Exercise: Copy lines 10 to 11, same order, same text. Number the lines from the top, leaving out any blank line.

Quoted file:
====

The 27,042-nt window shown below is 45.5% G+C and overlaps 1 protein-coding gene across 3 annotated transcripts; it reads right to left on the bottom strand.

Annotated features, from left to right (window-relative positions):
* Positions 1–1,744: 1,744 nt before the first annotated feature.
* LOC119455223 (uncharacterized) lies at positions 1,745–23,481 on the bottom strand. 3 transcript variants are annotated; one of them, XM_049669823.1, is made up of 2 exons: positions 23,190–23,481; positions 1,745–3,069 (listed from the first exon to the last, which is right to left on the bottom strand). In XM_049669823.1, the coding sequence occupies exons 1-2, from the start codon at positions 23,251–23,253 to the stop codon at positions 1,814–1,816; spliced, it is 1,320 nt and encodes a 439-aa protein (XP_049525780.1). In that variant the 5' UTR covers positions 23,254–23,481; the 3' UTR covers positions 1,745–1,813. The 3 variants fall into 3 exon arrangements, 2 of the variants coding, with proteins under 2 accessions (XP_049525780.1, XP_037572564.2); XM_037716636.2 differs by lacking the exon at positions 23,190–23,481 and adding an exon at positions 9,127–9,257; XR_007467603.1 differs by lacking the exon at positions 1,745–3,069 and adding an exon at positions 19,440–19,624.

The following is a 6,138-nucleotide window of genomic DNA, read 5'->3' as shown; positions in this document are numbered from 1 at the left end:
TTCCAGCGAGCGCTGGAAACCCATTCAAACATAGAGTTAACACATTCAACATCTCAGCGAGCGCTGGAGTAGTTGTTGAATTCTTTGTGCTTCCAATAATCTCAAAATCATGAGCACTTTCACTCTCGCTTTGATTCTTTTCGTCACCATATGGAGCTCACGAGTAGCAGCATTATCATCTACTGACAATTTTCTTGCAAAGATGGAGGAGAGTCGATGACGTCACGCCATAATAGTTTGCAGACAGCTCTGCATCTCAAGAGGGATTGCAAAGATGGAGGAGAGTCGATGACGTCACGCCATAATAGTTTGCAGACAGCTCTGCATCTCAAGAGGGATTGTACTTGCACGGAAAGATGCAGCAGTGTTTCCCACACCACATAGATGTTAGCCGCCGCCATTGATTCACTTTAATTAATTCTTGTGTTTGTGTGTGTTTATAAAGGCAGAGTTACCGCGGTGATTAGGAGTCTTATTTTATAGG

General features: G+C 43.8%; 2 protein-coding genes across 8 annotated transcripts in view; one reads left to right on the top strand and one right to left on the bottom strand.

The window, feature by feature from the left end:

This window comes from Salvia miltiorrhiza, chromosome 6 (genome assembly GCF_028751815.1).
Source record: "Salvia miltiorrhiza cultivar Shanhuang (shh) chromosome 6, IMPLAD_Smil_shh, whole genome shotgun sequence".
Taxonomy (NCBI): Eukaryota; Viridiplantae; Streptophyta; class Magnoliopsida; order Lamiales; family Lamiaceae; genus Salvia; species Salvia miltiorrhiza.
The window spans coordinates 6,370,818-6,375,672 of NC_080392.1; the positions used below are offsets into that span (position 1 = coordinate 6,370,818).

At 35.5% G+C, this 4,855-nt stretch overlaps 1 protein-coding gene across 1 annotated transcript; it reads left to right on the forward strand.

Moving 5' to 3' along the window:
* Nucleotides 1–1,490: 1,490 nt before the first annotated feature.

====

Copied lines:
Source record: "Salvia miltiorrhiza cultivar Shanhuang (shh) chromosome 6, IMPLAD_Smil_shh, whole genome shotgun sequence".
Taxonomy (NCBI): Eukaryota; Viridiplantae; Streptophyta; class Magnoliopsida; order Lamiales; family Lamiaceae; genus Salvia; species Salvia miltiorrhiza.